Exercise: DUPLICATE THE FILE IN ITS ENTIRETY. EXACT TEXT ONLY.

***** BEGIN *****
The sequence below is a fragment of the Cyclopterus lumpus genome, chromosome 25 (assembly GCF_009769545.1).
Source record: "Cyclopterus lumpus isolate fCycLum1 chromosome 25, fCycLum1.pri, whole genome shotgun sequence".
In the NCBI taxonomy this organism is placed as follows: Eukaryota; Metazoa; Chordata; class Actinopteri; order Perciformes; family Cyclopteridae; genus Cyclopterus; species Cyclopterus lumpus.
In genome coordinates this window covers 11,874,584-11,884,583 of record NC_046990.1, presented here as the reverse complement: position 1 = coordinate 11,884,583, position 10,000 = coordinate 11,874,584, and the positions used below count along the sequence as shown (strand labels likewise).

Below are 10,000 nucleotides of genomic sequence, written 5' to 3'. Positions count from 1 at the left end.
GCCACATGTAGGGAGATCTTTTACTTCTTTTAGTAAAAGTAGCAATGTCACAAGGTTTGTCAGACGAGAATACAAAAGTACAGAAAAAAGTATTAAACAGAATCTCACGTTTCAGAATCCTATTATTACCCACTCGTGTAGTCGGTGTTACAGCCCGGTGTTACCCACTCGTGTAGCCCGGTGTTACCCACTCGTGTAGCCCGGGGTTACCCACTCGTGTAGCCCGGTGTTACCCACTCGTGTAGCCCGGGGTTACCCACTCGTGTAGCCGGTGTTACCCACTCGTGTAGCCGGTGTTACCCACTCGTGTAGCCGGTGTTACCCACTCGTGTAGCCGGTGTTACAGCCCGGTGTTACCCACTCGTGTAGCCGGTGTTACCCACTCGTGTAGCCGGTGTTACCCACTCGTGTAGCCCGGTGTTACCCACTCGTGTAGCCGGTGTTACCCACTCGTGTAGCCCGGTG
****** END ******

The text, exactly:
The sequence below is a fragment of the Cyclopterus lumpus genome, chromosome 25 (assembly GCF_009769545.1).
Source record: "Cyclopterus lumpus isolate fCycLum1 chromosome 25, fCycLum1.pri, whole genome shotgun sequence".
In the NCBI taxonomy this organism is placed as follows: Eukaryota; Metazoa; Chordata; class Actinopteri; order Perciformes; family Cyclopteridae; genus Cyclopterus; species Cyclopterus lumpus.
In genome coordinates this window covers 11,874,584-11,884,583 of record NC_046990.1, presented here as the reverse complement: position 1 = coordinate 11,884,583, position 10,000 = coordinate 11,874,584, and the positions used below count along the sequence as shown (strand labels likewise).

Below are 10,000 nucleotides of genomic sequence, written 5' to 3'. Positions count from 1 at the left end.
GCCACATGTAGGGAGATCTTTTACTTCTTTTAGTAAAAGTAGCAATGTCACAAGGTTTGTCAGACGAGAATACAAAAGTACAGAAAAAAGTATTAAACAGAATCTCACGTTTCAGAATCCTATTATTACCCACTCGTGTAGTCGGTGTTACAGCCCGGTGTTACCCACTCGTGTAGCCCGGTGTTACCCACTCGTGTAGCCCGGGGTTACCCACTCGTGTAGCCCGGTGTTACCCACTCGTGTAGCCCGGGGTTACCCACTCGTGTAGCCGGTGTTACCCACTCGTGTAGCCGGTGTTACCCACTCGTGTAGCCGGTGTTACCCACTCGTGTAGCCGGTGTTACAGCCCGGTGTTACCCACTCGTGTAGCCGGTGTTACCCACTCGTGTAGCCGGTGTTACCCACTCGTGTAGCCCGGTGTTACCCACTCGTGTAGCCGGTGTTACCCACTCGTGTAGCCCGGTG